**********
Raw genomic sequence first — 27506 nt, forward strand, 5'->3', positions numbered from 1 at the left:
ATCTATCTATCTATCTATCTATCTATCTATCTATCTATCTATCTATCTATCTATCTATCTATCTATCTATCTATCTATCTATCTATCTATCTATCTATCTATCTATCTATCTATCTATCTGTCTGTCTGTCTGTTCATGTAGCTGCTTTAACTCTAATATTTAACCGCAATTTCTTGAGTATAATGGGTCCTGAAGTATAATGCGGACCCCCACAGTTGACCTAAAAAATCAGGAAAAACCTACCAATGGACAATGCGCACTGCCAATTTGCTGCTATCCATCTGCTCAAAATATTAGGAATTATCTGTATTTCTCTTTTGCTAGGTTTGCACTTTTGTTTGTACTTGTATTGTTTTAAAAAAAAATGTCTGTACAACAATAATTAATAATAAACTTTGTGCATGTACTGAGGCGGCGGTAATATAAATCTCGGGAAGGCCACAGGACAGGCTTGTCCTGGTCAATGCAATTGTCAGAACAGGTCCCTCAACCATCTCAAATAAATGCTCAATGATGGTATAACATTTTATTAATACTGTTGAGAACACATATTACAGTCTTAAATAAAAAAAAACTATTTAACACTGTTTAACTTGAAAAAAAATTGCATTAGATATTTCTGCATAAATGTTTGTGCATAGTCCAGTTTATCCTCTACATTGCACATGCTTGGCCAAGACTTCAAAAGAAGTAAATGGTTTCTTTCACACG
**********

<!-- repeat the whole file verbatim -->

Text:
Raw genomic sequence first — 27506 nt, forward strand, 5'->3', positions numbered from 1 at the left:
ATCTATCTATCTATCTATCTATCTATCTATCTATCTATCTATCTATCTATCTATCTATCTATCTATCTATCTATCTATCTATCTATCTATCTATCTATCTATCTATCTATCTATCTATCTGTCTGTCTGTCTGTTCATGTAGCTGCTTTAACTCTAATATTTAACCGCAATTTCTTGAGTATAATGGGTCCTGAAGTATAATGCGGACCCCCACAGTTGACCTAAAAAATCAGGAAAAACCTACCAATGGACAATGCGCACTGCCAATTTGCTGCTATCCATCTGCTCAAAATATTAGGAATTATCTGTATTTCTCTTTTGCTAGGTTTGCACTTTTGTTTGTACTTGTATTGTTTTAAAAAAAAATGTCTGTACAACAATAATTAATAATAAACTTTGTGCATGTACTGAGGCGGCGGTAATATAAATCTCGGGAAGGCCACAGGACAGGCTTGTCCTGGTCAATGCAATTGTCAGAACAGGTCCCTCAACCATCTCAAATAAATGCTCAATGATGGTATAACATTTTATTAATACTGTTGAGAACACATATTACAGTCTTAAATAAAAAAAAACTATTTAACACTGTTTAACTTGAAAAAAAATTGCATTAGATATTTCTGCATAAATGTTTGTGCATAGTCCAGTTTATCCTCTACATTGCACATGCTTGGCCAAGACTTCAAAAGAAGTAAATGGTTTCTTTCACACG